Translational Research

Our Translational Research Division conducts preclinical traumatic brain injury (TBI) studies that closely model human studies and interventional trial processes. This novel approach enhances our ability to translate promising preclinical treatments into successful future clinical trials. Our Translational Research Division regularly consults with our Clinical Trials Unit and our Clinical Core Facilities to ensure their preclinical efforts parallel human study standards.

Our Translational Research Division is comprised of two activities:

  1. The Translational Therapeutics Core
  2. The Optimizing Ferret TBI Experiment

Both of these activities collaborate closely with the Uniformed Services University’s Preclinical Studies Core and Translational Imaging Facility. These four initiatives work together to conduct robust studies that are:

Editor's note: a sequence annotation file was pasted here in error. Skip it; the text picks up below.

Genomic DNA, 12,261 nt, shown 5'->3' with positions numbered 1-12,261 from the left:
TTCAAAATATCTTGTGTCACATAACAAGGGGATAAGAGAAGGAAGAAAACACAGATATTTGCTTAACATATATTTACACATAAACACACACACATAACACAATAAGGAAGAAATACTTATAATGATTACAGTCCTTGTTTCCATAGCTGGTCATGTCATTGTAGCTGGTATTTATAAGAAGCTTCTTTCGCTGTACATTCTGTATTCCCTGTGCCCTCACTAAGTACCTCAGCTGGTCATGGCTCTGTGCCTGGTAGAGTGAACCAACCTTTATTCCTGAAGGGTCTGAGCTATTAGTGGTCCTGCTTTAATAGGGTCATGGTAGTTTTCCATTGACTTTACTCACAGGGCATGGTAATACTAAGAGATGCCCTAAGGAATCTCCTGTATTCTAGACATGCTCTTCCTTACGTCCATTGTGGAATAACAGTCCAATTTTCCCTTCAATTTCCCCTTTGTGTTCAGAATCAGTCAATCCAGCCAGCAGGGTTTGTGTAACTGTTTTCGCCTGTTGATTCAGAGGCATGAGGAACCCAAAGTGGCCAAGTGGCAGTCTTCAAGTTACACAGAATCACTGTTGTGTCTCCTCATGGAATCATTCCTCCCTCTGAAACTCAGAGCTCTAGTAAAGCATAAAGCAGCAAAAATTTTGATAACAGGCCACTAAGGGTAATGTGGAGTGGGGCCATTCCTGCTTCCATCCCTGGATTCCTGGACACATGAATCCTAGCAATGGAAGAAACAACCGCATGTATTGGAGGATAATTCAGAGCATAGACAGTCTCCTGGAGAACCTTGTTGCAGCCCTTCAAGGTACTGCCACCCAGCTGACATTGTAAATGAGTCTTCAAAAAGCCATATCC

• Closely aligned with human pathophysiology
  • Employing clinically relevant outcome measures
  • Comparable to military TBI patient experiences

When combined, our Translational Research Division and USU’s Preclinical Studies Core and Translational Imaging Facility have an impressive array of capabilities that include:

  • A variety of complex injury models that closely model military-related TBIs: a combination of blast exposure and/or impact and rotational forces with stress-inducing environmental stimuli
  • Assessment of symptom expression similar to those measured in human trials: disruptions in mood (e.g., depression and anxiety), sleep, pain/headache, attention, impulsivity, and cognition (e.g., memory)
  • Application of interventional timelines that mimic human study standards: acute (one day), sub-acute (30 days), and chronic (6-12 months)
  • The use of advanced, state-of-the-art neuroimaging capabilities that are also utilized in human studies: Positron Emission Tomography, Single Photon Emission Computed Tomography and Computed Tomography (PET/SPECT/CT); and Magnetic Resonance Imaging (MRI)
  • Integration of clinical trial standards: randomization; blinding; dosing; safety and toxicity assessments; exploration of age and sex as biological variables; and scalability to both larger animal models and humans